Fast, affordable Internet access for all.
“Expanding telehealth services to older Australians still living in their own homes will help health professionals identify potential health problems earlier, reduce the need for older Australians to travel to receive treatment and increase access to healthcare services and specialists.”Australia has recognized that the private sector will not meet the needs of its businesses and residents and is therefore investing in a next-generation open access network and seeking ways to maximize its social benefits. Israel appears poised to follow Australia's lead. And what is happening in the US? Well, AT&T admits that DSL is dying, has stopped expanding its supposed next-generation product, and is working state legislatures to prevent others from building the needed networks. SNAFU.
“Internet service has been a critical requirement for our programs for some time,” said Victoria Roberts, Community of Hope’s Deputy Director. “Through DC-CAN we are now able to get seven times more bandwidth for the same cost we previously paid, and the fiber network ensures that connection is truly reliable, which has been challenging in the neighborhoods we work in.”DC-Net is going beyond just providing access to their locations by setting up Wi-Fi access points for the neighborhood to use as well. DC-Net was created as a muni-owned fiber-optic network connecting schools, muni buildings, and libraries but has gone on to connect some federal agencies. The network has proved incredibly reliable -- far beyond what was provided by the incumbent or other national carriers. And now it is finding ways of delivering services to the people who may need them the most but have the least ability to pay.
The medical network connects Danville Regional Medical Center and about half of the area’s medical facilities to nDanville, a fiber optic network established by the city. The high performance fiber allows real-time access to patient medical records and allows for the exchange of CT and MRI scans instantly.Another article notes praise for the city's efforts:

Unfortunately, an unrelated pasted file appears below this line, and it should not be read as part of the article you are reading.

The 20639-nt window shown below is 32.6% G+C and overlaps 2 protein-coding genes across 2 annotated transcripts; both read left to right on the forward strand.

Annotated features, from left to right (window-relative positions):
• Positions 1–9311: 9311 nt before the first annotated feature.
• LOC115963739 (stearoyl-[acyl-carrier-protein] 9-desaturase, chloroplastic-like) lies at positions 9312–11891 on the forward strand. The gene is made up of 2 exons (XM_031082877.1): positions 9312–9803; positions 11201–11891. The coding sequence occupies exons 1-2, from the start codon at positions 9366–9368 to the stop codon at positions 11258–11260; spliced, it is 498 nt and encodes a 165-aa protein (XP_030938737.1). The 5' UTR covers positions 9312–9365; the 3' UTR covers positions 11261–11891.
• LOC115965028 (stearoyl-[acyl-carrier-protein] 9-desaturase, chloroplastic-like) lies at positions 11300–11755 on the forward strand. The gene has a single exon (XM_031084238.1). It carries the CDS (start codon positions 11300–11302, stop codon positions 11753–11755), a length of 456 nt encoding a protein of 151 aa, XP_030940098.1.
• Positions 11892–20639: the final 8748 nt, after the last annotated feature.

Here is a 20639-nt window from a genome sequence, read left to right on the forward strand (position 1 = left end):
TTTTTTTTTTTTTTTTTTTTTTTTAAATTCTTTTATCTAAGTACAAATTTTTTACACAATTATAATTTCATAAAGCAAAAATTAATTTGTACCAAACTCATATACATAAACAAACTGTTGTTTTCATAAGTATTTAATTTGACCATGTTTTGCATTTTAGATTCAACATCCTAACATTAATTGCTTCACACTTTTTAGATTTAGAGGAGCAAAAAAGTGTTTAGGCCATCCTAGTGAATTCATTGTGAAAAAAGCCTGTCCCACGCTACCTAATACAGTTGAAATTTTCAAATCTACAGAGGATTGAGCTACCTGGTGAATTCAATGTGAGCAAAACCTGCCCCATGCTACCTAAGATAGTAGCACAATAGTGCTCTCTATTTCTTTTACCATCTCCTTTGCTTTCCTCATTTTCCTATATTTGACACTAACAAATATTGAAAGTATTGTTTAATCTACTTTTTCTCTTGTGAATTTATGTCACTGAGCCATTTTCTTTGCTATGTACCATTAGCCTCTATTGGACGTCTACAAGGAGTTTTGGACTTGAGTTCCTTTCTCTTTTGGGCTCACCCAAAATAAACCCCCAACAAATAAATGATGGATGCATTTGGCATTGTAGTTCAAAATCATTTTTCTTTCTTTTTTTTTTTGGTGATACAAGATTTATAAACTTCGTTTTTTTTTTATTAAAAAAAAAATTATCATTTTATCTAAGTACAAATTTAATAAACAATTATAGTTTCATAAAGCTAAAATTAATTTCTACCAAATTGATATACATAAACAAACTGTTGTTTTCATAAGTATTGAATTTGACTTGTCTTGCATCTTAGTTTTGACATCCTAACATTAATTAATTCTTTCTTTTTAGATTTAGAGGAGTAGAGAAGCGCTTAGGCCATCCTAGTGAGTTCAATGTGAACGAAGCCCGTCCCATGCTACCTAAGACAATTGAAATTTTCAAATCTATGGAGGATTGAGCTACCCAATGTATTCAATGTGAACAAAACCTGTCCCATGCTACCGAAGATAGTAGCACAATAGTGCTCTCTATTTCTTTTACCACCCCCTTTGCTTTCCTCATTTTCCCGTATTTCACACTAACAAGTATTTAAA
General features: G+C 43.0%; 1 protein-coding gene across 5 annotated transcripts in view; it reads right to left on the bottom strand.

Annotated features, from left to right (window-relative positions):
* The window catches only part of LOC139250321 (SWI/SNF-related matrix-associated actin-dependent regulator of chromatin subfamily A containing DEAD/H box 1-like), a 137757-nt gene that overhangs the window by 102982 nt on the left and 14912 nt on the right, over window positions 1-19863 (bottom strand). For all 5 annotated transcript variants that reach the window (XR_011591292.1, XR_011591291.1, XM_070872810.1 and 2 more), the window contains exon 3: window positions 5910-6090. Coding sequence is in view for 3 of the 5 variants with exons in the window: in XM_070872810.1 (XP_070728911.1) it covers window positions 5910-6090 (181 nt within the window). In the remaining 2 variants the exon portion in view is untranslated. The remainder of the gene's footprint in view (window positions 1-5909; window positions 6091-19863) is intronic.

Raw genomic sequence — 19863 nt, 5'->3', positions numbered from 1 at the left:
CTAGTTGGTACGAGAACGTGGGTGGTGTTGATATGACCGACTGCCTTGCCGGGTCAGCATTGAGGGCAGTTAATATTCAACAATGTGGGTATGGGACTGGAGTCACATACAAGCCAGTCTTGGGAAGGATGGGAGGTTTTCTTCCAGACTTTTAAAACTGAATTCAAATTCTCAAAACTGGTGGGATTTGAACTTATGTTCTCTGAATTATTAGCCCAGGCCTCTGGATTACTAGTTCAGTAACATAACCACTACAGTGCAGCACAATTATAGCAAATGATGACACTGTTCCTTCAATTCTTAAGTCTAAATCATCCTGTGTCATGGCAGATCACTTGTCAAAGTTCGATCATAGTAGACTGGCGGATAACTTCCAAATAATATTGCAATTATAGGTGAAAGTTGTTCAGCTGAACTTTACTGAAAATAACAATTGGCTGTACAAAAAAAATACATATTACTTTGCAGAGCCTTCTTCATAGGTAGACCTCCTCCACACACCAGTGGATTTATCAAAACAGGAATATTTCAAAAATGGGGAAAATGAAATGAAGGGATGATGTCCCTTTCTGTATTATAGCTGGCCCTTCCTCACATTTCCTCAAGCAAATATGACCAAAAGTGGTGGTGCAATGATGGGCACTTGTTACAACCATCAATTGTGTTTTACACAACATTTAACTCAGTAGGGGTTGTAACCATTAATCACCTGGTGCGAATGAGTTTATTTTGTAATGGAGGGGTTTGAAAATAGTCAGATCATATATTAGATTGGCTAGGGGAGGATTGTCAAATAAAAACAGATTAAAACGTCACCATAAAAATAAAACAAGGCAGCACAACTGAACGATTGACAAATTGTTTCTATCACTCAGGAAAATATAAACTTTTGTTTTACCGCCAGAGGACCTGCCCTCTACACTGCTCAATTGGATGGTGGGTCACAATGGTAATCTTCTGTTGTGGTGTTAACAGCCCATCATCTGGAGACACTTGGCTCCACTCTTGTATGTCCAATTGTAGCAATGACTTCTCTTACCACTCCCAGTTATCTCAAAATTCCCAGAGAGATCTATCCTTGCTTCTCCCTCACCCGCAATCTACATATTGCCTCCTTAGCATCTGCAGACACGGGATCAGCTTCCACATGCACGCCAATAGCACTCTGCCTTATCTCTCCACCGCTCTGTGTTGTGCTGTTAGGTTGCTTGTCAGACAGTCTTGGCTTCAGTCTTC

"It enables us to better serve our patients by having their information available across multiple sites," Deaton [CEO of Danville Regional Medical Center] said. "We will continue to support the city's efforts in linking our medical community together, and I want to commend the city for the success of this network and making healthcare a top priority."The Intelligent Community Forum brought the above success to my attention in awarding Danville a recipient of its 2011 Founders Awards. (Chattanooga is in the running for Intelligent Community of year and really, how could it possibly lose?) But ICF details more impressive details from nDanville:
On average, fiber connections for these facilities provide twice the bandwidth of the previous connection but at a 30% savings. More than 90% of the medical facilities (approximately 125 locations) are to be connected by December 2011, said Jason Grey, the Broadband Network Manager of Danville Utilities, who led Danville’s charge to become a recognized intelligent community by ICF. … ICF further noted that the nDanville Network provides a crucial link between the Danville Diagnostic and Imaging Center and the Danville Regional Hospital.